Year 3 Physical processes worksheets by School Year
Look at these picture cards. Can you sort them into two groups – those that are sources of light and those that are not?
A sundial tells the time by using the position of the sun. This is how it works: the sun casts a shadow onto a surface marked with lines indicating the hours of the day. As the sun moves across the sky the shadow aligns with different hour-lines. Do you think you can make your own sundial?
Magnets come in all shapes and sizes; they also vary in strength. This experiment will test the magnetic force of a variety of different magnets.
How do you find your way around? Do you use maps? A satellite navigation system? Could you use a compass to direct you instead? A compass works using magnetism – the needle in the compass points towards the magnetic north. This helps us to find our way around. In this activity you are going to make your own simple compass!
Mix some paper clips up with some rice and put them in a closed, see-through plastic container. Using a magnet, how long does it take you to separate the paper clips from the rice without opening the container? Now set up a maze made of cardboard. Can you guide a magnetic ball or marble through the maze from the outside of box, using your magnet?
Find a glass jar. Put a selection of magnetic and non-magnetic materials inside. Close the jar and then, using your magnet, see if you can separate the magnetic materials without opening the jar.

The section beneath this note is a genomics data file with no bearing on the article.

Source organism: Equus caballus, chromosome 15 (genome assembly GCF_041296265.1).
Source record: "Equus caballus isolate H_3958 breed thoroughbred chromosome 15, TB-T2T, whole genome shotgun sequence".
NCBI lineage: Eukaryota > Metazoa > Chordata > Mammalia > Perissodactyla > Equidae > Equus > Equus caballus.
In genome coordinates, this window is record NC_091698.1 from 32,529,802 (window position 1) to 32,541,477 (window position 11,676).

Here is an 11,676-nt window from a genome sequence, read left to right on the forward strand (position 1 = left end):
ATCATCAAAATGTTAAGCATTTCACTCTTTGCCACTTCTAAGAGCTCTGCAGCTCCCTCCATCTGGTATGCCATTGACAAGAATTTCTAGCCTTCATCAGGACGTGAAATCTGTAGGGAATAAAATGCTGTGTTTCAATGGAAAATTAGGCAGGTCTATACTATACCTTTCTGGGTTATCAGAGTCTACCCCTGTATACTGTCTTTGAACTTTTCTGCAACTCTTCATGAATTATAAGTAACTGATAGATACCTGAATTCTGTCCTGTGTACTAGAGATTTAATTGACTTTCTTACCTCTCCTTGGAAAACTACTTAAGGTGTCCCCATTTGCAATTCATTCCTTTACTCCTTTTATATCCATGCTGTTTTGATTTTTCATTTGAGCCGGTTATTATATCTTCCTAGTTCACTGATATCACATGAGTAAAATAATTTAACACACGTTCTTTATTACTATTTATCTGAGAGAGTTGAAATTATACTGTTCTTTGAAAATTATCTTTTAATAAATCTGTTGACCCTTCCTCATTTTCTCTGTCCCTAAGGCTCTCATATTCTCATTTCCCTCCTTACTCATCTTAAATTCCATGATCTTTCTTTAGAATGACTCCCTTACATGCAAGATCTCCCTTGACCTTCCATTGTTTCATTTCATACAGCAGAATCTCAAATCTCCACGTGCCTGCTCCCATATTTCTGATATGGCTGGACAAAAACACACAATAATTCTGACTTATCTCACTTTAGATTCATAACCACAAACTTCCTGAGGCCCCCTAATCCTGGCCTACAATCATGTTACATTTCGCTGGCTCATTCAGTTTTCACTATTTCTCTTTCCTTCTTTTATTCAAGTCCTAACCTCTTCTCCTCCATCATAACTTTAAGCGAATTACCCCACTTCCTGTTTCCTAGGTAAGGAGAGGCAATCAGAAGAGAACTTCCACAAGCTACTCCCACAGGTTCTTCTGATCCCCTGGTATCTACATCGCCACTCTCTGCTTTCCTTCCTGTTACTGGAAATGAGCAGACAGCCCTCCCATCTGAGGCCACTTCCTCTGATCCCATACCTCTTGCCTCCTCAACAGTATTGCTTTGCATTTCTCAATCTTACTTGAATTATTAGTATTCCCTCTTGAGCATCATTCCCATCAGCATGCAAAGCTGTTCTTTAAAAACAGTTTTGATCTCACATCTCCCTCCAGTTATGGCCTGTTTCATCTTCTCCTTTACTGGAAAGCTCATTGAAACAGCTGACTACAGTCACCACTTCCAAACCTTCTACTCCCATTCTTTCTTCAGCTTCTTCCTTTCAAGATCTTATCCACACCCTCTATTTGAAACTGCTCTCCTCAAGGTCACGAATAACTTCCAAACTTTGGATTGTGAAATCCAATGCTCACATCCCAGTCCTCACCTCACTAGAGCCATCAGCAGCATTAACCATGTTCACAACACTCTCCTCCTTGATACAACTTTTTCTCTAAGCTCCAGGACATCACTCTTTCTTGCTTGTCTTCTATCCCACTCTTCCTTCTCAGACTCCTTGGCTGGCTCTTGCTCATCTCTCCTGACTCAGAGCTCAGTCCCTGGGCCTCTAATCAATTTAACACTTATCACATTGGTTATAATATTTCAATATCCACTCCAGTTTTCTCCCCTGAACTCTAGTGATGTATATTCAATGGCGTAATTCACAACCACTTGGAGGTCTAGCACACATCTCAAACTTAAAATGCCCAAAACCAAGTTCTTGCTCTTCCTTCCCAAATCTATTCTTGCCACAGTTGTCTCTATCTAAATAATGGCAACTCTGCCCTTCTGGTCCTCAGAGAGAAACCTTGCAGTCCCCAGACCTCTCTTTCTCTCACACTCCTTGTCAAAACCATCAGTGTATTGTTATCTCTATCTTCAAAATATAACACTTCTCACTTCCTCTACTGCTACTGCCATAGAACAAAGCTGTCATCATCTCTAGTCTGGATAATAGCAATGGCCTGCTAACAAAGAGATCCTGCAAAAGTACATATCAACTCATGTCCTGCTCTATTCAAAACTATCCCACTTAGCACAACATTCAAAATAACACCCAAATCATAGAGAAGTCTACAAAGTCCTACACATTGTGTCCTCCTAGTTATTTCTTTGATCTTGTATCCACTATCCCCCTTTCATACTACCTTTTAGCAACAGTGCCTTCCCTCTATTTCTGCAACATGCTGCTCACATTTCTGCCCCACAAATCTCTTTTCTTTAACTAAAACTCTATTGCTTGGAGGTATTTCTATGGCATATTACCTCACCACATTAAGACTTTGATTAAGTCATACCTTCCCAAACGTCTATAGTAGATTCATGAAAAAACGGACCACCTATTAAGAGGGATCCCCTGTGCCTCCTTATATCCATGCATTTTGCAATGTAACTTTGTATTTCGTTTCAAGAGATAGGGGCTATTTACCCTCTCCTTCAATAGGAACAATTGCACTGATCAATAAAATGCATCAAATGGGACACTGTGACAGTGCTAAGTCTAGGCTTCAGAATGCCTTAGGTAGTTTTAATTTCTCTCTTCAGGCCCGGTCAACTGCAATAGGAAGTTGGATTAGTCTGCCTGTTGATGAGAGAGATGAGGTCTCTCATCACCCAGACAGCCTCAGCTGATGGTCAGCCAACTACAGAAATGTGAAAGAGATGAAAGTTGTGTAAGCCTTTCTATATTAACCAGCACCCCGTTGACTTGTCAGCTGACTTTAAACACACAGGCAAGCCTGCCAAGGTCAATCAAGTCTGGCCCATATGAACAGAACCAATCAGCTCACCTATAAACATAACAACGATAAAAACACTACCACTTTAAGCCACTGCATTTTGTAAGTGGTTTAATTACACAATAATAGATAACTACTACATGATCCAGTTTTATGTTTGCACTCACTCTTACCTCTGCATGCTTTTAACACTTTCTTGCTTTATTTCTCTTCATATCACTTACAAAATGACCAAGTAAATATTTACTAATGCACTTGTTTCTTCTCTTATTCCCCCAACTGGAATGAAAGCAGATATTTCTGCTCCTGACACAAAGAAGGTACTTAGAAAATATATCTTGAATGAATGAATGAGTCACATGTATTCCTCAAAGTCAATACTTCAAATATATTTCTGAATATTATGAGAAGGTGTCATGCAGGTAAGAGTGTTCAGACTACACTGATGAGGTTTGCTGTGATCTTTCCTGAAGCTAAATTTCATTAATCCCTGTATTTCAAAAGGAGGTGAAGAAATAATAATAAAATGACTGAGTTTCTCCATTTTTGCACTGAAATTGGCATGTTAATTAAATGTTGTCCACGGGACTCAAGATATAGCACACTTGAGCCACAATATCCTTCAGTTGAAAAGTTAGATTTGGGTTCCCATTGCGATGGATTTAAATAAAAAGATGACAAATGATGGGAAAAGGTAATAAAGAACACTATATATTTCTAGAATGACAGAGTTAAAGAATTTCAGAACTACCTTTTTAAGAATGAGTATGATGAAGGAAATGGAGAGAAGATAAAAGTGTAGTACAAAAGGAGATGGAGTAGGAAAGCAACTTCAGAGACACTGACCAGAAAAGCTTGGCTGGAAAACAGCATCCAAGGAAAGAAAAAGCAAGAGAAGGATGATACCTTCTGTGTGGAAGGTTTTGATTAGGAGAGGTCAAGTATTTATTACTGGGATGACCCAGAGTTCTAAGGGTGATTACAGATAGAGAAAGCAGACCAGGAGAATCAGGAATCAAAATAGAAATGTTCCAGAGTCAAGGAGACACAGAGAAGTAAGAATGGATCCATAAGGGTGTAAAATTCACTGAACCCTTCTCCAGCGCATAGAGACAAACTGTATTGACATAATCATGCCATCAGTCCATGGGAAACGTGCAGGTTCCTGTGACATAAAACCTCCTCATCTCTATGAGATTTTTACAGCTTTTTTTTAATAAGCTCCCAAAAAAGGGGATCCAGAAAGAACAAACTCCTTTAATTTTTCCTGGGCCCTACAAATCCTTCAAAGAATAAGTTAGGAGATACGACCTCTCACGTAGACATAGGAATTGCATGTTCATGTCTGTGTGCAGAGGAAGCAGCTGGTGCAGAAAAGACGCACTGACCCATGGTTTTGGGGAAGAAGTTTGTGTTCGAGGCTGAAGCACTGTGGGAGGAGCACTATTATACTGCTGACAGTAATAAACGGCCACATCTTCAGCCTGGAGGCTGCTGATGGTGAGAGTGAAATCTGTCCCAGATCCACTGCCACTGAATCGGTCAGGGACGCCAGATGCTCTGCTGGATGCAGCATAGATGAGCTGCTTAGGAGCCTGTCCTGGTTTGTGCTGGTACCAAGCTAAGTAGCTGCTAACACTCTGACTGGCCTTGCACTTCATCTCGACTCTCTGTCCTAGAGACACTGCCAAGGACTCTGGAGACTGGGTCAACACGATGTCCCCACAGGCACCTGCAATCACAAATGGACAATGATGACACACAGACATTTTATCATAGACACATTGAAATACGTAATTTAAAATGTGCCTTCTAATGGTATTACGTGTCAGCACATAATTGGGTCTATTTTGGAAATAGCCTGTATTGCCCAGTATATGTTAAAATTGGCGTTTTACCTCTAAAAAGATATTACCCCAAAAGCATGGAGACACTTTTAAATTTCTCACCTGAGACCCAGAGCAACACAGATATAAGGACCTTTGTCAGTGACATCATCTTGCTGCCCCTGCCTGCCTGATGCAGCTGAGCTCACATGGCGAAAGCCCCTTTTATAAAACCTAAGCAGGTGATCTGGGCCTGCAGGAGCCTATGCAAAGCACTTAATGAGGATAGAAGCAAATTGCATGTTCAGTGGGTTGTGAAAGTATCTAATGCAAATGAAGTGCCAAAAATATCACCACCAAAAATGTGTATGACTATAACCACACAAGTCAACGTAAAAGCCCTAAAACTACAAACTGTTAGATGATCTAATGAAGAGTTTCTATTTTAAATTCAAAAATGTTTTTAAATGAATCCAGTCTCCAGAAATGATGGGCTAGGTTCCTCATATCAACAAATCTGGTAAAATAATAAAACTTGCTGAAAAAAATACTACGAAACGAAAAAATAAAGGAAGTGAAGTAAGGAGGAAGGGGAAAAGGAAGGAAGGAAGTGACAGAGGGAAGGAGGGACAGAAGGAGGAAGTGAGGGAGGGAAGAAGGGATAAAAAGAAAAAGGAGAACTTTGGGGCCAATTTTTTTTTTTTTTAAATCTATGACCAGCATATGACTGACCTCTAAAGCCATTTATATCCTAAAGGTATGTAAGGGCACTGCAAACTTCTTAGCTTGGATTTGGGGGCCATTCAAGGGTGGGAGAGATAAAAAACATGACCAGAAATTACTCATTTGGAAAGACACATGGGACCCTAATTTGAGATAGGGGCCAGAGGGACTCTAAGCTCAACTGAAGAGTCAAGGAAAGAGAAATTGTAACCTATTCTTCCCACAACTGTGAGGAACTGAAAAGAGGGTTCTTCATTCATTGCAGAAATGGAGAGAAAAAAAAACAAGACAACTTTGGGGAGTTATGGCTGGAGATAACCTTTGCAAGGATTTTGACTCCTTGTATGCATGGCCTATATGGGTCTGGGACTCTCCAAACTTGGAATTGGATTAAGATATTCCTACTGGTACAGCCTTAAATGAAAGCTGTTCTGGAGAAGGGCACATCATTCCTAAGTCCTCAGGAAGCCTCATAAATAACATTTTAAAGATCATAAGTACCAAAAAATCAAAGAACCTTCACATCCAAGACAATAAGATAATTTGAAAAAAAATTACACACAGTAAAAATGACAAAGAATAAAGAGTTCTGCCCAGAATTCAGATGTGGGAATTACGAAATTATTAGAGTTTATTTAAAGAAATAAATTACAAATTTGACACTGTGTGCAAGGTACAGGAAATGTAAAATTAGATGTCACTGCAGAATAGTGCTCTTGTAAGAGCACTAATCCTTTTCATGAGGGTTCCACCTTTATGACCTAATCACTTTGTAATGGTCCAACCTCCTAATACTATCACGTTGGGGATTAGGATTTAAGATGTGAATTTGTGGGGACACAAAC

Look at these statements about light and shadows. Can you sort them into those that are true and those that are false?
Be a shadow detective! Place an object outside and record how the height and width of the shadow cast by the object changes throughout the day. Record them on this sheet.
Mirrors change the direction of light and reflect it. We can demonstrate this practically by making a periscope. Light is reflected from one object into a mirror and then onto the other mirror before reaching your eyes. Collect your materials and find out for yourself!
When a moving surface slides on a stationary surface it rubs against it, which slows it down. This is due to friction, a force which resists the movement of one object sliding past another. Understand more about friction with a fantastic practical project: make your own balloon hovercraft!
Cut out these dragon, fairy and owl shadow puppets to use in storytelling, while also learning about the properties of light and dark when a light source is blocked by an object.
This activity is a fantastic opportunity to introduce your child to the concept of light and dark.
A worksheet designed to help your child investigate and understand light and dark.
Fun experiments to help your child learn about magnetism and magnets.
Extend your child's understanding of magnetism by helping them build a metal detector.
A worksheet encouraging children to match types of rock (igneous, sedimentary, metamorphic) with their descriptions.
A worksheet listing several statements about springs which children have to sort into 'true' and 'false' boxes.
A worksheet to encourage children to think about objects and whether they use magnets.
Worksheet encouraging children to think about the properties of different rocks.